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Model application to waves on sheared currents

One of the advantages of the Lagrangian formulation is that it offers a simple treatment of flows with vorticity and is, therefore, suitable for modelling waves on sheared currents. A sheared current can be defined by specifying the vorticity that depends solely on the vertical Lagrangian coordinate c. For our choice of the Lagrangian labels the parallel current can be specified as x = a + V(c)t; z = c, where E(c) = 'F(-ao) is the current profile. Substitution to (3) gives

Therefore, the waves on a sheared current with an undisturbed profile V(20) are described by Equations (1,3) with the free surface boundary condition (4), the bottom condition (5) and the vorticity distribution given by (16). As before, the numerical implementation is based on a form of the governing equations given by (7) and the free surface boundary condition with the dispersive correction (14) with additional terms on the right-hand side. For wave-current calculations we use the following additional terms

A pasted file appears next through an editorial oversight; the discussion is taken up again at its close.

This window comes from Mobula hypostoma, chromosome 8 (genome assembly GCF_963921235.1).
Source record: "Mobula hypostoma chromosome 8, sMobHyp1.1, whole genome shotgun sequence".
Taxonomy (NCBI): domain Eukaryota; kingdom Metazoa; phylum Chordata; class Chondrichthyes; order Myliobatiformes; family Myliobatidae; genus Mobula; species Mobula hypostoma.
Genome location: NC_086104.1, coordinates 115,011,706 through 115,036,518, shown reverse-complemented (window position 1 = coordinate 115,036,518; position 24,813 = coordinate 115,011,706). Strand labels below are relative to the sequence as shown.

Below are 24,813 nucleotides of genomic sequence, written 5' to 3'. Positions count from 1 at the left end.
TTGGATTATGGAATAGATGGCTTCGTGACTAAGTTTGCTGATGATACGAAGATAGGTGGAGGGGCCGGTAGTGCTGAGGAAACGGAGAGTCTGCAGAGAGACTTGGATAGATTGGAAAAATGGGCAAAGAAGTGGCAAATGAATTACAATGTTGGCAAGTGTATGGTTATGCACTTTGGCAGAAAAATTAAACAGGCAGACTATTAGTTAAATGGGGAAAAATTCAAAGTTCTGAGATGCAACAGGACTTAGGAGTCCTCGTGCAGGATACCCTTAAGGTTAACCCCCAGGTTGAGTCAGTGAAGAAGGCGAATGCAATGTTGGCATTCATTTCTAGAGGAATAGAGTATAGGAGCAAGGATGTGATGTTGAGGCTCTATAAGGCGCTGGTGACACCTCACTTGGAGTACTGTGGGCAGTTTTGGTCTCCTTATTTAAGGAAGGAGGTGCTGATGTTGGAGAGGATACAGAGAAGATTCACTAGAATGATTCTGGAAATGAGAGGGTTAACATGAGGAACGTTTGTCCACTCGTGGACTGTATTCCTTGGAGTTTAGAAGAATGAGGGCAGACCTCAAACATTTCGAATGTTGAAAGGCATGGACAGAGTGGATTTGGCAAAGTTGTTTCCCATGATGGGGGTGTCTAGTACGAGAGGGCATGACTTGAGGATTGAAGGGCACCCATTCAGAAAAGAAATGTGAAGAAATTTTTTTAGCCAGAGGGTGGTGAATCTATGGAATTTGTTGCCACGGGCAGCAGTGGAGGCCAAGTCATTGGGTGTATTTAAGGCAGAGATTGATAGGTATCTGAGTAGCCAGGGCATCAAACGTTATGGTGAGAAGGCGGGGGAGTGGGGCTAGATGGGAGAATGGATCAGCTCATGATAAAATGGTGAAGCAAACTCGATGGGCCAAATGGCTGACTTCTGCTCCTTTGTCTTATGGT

The first term of (17) is the modified dissipation term and the second term is the time varying surface pressure gradient that is used for wave generation. The breaking model is not implemented in the wave-current version of the solver.

The numerical wave-current flume is created by specifying inlet and outlet boundary conditions, distribution of the surface dissipation к (a) and the surface pressure gradient Px(x,t). The NWT design should provide free current inflow and outflow to and from the computational domain, wave generation on the current, and absorption of waves incident to the domain boundaries to eliminate reflections. The dissipation coefficient is set to zero in the working section of the flume. It gradually increases to a large value near the input and output boundaries to ensure a stable horizontal free surface that remains at the initial position 2 = 0. This provides parallel input and output flows and serves a double purpose. Firstly, the reflections from the boundaries are significantly reduced. Secondly, the inlet and outlet boundary conditions can be specified as the undisturbed velocity profile at the inlet and as a parallel flow at the outlet

The waves are generated by creating an area in front of one of the wave absorption zones where the pressure distribution of a prescribed shape is defined. The time varying amplitude of the pressure disturbance is used as the control input for this pneumatic wave generator. It. should be noted that the generated waves propagate in both directions, but the waves propagating backwards are damped by the first absorption zone. Figure 11 illustrates the setup of the Lagrangian numerical wave-current flume.